I Hate Meetings
By Joan Eisenstodt
I hate most all meetings: staff, board, committee, conferences, conventions, seminars ….
Phew – that’s out of the way. Then again, it’s not a secret – it is something I’ve said for years. It’s because meetings all pretty much look and feel and sound the same.
This week, we’re going to look at meetings differently. We’re going to talk [which means I hope you will also get involved in the conversation] about different kinds of meetings, different learning and participation styles, peer-to-peer learning, and other methods of creating community.
I’m not the first one to write about these issue. I’ll reference others – Jeffrey Cufaude, Art Shostak, Sue Pelletier among them – as we talk this week. I’ll pose questions throughout for you to consider alone and with others with whom you plan meetings. This is not nor will it be a tutorial – this is an opportunity to begin to get your brain engaged in the process.
Your first day of our discussion is easy: take your hands off the keyboard, sit back, and close your eyes. If you have a ball or a “magic spring” or even a real Slinky ™, keep that in your hands to play – it will help stimulate your brain even with your eyes closed.
Envision the worst meetings in which you’ve been involved – we may as well get the “bad part” done now! Think about the elements that made the meetings bad: lack of or ignored goals and objectives? speakers who were uncomfortable in front of an audience? content and delivery of material that left you wondering if there was anything you could use? uncomfortable setting? While you do this remember to take deep breaths – you may experience an anxiety level that you don’t want and for which I am disclaiming that I warned you to be careful.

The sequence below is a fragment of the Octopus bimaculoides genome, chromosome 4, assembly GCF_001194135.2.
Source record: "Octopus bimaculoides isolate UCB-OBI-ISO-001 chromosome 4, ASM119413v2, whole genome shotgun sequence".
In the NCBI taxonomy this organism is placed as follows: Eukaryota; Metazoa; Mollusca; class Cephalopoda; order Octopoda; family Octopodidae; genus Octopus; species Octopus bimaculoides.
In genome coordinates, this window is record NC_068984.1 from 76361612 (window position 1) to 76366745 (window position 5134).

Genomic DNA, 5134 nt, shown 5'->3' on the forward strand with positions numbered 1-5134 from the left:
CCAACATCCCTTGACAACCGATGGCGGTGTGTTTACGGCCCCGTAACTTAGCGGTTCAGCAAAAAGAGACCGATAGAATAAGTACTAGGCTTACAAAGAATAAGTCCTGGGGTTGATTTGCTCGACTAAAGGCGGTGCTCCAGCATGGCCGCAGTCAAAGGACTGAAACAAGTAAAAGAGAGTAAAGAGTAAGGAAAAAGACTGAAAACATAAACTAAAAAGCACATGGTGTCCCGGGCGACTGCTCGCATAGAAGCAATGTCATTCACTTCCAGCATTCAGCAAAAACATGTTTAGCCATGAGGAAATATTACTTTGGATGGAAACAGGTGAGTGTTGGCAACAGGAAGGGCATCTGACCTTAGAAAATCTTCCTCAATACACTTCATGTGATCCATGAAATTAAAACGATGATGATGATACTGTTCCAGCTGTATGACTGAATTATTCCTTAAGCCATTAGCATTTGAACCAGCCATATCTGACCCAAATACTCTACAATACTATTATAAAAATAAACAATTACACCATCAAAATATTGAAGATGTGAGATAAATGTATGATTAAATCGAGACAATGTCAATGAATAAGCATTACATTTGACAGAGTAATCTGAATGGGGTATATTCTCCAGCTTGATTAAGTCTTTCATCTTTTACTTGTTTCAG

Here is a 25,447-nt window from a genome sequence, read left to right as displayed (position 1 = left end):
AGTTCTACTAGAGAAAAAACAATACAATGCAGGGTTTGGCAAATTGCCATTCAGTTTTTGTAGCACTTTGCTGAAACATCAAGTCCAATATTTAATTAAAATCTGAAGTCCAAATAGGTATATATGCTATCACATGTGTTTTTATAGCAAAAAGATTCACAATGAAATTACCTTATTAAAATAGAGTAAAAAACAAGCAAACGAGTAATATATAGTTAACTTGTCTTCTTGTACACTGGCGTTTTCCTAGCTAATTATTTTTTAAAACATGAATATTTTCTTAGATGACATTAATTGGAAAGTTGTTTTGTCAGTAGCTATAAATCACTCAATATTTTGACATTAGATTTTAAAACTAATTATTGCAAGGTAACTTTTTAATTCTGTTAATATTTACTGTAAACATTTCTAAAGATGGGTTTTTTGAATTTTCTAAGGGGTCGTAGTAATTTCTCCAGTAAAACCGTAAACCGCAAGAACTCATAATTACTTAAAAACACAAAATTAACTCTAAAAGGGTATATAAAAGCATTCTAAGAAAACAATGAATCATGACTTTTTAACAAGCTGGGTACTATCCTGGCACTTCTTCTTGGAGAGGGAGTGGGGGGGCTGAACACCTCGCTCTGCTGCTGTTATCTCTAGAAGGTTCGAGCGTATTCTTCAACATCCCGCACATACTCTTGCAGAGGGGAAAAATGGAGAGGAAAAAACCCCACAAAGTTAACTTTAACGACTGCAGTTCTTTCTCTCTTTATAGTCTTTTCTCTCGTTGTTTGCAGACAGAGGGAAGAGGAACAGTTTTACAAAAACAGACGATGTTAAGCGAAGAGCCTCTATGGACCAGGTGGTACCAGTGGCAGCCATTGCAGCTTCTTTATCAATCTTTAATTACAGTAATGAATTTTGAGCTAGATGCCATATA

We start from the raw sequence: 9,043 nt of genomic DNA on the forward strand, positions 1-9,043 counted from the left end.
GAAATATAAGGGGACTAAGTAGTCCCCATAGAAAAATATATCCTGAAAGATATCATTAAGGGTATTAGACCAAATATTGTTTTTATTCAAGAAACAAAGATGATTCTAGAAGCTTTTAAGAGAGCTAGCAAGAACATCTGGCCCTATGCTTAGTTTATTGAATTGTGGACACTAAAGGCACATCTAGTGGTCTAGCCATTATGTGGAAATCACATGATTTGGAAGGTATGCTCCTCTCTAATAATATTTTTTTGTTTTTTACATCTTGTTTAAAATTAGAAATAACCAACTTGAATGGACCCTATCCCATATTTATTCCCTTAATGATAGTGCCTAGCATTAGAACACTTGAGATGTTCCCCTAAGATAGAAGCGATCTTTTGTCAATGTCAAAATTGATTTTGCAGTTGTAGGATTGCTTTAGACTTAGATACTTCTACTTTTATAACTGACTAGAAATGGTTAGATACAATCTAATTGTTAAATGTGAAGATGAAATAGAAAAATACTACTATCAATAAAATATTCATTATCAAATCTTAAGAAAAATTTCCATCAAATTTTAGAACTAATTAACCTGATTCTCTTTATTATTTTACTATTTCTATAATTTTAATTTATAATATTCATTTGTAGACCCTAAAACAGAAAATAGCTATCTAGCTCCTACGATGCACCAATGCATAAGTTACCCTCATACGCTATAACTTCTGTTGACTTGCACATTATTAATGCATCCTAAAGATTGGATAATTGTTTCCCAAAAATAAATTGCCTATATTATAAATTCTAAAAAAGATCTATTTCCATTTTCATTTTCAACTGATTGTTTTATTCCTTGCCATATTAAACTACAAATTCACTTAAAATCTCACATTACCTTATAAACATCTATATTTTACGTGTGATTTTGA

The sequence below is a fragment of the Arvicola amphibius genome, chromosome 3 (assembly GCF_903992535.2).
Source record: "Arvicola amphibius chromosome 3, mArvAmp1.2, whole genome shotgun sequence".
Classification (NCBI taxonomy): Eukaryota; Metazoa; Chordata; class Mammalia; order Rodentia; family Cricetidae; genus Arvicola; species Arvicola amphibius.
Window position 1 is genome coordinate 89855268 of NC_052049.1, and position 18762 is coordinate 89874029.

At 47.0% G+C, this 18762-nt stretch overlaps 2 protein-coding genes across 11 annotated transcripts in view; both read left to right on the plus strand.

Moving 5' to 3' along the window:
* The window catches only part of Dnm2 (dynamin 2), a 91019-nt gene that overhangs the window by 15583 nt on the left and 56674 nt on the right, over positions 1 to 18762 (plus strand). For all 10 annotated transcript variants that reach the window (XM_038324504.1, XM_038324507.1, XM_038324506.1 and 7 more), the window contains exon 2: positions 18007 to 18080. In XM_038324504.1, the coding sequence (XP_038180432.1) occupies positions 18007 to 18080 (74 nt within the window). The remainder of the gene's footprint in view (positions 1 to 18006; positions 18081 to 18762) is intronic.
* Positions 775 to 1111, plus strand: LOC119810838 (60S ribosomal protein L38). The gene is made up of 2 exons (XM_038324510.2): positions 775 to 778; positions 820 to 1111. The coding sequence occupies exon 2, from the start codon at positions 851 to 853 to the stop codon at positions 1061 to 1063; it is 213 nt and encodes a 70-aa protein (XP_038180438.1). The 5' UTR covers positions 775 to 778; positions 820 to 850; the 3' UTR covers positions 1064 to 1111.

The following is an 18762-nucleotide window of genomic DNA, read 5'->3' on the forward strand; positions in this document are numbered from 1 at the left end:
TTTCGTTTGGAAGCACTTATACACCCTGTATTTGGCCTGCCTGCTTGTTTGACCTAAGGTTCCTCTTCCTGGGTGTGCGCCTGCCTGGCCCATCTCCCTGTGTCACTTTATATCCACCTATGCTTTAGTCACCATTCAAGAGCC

When you complete that part, open your eyes, shake your head and realize that it doesn’t have to be that way. Now you can think about the BEST meetings in which you’ve been involved – planning, attending, experiencing, watching. Think about the elements that made these meetings great. Think about what you heard, felt, experienced – what you took away from the experience or watched others take away. What made these meetings so different?
Jot some notes down for yourself; consider sharing those thoughts among those reading this week’s MiGuru section. I’ll share more about thinking about meetings differently as we go through this.
Oh – an apology: as you do these exercises and we have these discussions, I am so sorry we are not face to face where I could provide some toys for you. Maybe get a few so that while you read, your hands can be engaged and your brain more actively involved.
A recommendation before we talk again: go to www.wfs.org and do a search on the name “Arthur Shostak.” Look for an article entitled “High Schools for Futurism” from November/December 2004. It will cost you $2.00 to purchase it to read. It’s worth every penny. Read at your leisure. You’ll want to keep it to stimulate thoughts and as a reference as we look differently at meetings this week.